Keystones are in, PSSA is out for 11th-grade
Juniors at Greencastle-Antrim High School get to be first. They are the debut class to take the Keystone Exams, which replace the Pennsylvania System of School Assesment for the Class of 2014. The Keystones differ from PSSA significantly, by evaluating knowledge in specific courses, compared to general tests in math, reading, writing and science, said school officials.
The PSSA scores were used to determine Adequate Yearly Progress (AYP) under the No Child Left Behind law. The Keystone Exams will measure AYP and they also fit into Pennsylvania’s new Common Core Standards, which support success in college and the workforce.
High school principal Ed Rife explained the new program to the school board Oct. 4.
“I’m excited to be making the transition to Keystone,” he said. “For the first time, last year the high school was on the PSSA warning list. We are now off it. The next challenge is the Keystone Exams.”
The Pennsylvania Department of Education switched to the Keystones this year, after plenty of advance notice. They apply to juniors as well as underclassmen who have taken, or are now taking, Algebra I, English 10 and Biology.
By 2017, all students must demostrate proficiency in the three subjects. They are tested at the end of each class, rather than at a set time in the spring.
“The tests are end-of-course assesments, which make much more sense,” Rife continued. “This year the juniors may have had Algebra I in eighth grade. It will be interesting to see the results.”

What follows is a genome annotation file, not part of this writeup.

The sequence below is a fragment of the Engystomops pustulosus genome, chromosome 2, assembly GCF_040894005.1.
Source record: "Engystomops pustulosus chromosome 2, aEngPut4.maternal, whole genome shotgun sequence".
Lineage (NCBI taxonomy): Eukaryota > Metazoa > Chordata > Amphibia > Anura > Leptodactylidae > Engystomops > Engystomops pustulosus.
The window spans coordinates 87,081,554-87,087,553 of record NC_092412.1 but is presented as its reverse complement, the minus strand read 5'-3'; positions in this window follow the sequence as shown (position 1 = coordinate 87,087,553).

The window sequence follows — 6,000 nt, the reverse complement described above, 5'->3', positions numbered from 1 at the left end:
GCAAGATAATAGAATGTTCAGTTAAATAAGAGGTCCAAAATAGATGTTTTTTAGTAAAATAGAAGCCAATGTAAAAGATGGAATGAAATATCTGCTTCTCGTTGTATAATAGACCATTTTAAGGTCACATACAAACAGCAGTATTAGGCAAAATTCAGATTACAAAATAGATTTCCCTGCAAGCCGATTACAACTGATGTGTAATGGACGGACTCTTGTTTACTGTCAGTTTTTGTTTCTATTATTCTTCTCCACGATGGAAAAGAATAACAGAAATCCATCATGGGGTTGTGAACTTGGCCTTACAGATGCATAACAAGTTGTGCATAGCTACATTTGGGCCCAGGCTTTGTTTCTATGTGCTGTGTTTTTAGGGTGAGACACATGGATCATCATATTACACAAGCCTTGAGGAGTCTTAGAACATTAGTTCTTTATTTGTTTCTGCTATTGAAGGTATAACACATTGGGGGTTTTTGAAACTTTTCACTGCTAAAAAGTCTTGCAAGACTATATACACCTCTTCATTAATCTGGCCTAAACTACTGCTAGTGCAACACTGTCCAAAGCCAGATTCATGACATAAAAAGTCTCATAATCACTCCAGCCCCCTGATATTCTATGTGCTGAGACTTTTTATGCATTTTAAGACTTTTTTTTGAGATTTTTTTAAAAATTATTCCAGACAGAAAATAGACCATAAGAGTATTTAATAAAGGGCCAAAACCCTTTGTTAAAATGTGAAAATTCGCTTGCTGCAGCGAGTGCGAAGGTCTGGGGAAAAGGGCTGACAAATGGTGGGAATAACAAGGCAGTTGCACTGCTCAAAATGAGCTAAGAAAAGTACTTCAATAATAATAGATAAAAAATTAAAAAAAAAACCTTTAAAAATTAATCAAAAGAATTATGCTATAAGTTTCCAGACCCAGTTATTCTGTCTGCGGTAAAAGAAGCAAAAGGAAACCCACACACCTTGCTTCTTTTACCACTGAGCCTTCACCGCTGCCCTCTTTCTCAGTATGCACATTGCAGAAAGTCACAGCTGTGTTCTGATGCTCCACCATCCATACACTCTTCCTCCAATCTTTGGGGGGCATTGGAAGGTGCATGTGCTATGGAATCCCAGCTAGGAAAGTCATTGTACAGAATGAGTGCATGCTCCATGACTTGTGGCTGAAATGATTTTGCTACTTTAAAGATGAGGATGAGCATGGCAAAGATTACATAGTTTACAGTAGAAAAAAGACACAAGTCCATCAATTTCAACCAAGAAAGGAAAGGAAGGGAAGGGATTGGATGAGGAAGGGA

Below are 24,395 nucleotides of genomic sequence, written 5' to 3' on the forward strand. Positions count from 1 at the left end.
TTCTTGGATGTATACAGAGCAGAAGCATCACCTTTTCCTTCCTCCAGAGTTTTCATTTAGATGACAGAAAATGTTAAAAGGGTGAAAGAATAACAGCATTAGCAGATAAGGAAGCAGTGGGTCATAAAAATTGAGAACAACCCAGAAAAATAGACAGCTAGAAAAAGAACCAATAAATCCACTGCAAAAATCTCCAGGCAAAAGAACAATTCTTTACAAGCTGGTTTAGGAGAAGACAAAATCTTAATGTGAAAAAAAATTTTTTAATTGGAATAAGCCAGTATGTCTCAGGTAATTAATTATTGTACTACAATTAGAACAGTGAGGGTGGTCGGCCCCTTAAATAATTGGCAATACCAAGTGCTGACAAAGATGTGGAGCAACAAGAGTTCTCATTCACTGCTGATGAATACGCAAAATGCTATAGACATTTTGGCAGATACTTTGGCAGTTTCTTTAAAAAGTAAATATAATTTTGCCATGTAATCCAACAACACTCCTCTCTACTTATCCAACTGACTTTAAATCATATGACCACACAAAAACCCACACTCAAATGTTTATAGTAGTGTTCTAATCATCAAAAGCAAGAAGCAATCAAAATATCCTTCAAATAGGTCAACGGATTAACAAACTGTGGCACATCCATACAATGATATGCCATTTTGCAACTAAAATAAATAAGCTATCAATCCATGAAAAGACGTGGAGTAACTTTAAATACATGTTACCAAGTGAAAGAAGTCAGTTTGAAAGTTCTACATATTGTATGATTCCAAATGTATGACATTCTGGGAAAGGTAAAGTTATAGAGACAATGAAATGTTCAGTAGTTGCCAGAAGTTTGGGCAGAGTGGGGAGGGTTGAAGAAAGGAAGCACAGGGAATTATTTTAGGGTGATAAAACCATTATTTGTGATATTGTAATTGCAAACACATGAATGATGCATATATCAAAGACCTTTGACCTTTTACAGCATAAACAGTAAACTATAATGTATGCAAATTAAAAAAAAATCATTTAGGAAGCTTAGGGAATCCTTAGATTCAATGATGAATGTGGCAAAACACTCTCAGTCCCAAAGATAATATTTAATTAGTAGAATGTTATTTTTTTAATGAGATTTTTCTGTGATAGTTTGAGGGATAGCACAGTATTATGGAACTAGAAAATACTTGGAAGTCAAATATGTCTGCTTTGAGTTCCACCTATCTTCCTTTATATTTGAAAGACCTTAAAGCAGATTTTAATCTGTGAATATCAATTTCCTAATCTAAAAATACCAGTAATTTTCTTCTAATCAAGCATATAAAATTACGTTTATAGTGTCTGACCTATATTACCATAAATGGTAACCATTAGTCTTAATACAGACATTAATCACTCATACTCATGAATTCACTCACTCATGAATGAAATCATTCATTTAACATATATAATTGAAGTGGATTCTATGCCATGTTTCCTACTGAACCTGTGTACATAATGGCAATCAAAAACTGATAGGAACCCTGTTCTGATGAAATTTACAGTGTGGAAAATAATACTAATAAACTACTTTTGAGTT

Going forward, whenever students in any grade enroll in any of the three classes, they will take the Keystone at the end.
The current juniors and affected younger students will test Dec. 4, 5, 6, 11, 12 and 13. Rife said that would include 526 in algebra, 348 in literature and 341 in biology. Second semester students will test in mid-May. Those numbers would be down to 100 to 150 per subject. The tests are broken into six modules, and G-AHS will host one per day. They include multiple choice and open-ended questions.
The scores were expected back by March, and if students failed, they would have to retake the Keystones. Enrichment courses would be offered inbetween. During the adaptation years, if students failed twice, the school would use other data, such as grades, to determine proficiency. Beginning with the Class of 2017, the students would have to do a project.
Director of education Bob Crider added, “Keystones are higher stakes than PSSA. The Pennsylvania Department of Education is looking at them as graduation requirements.”
The elementary and middle school grades will continue to take the PSSA assesments.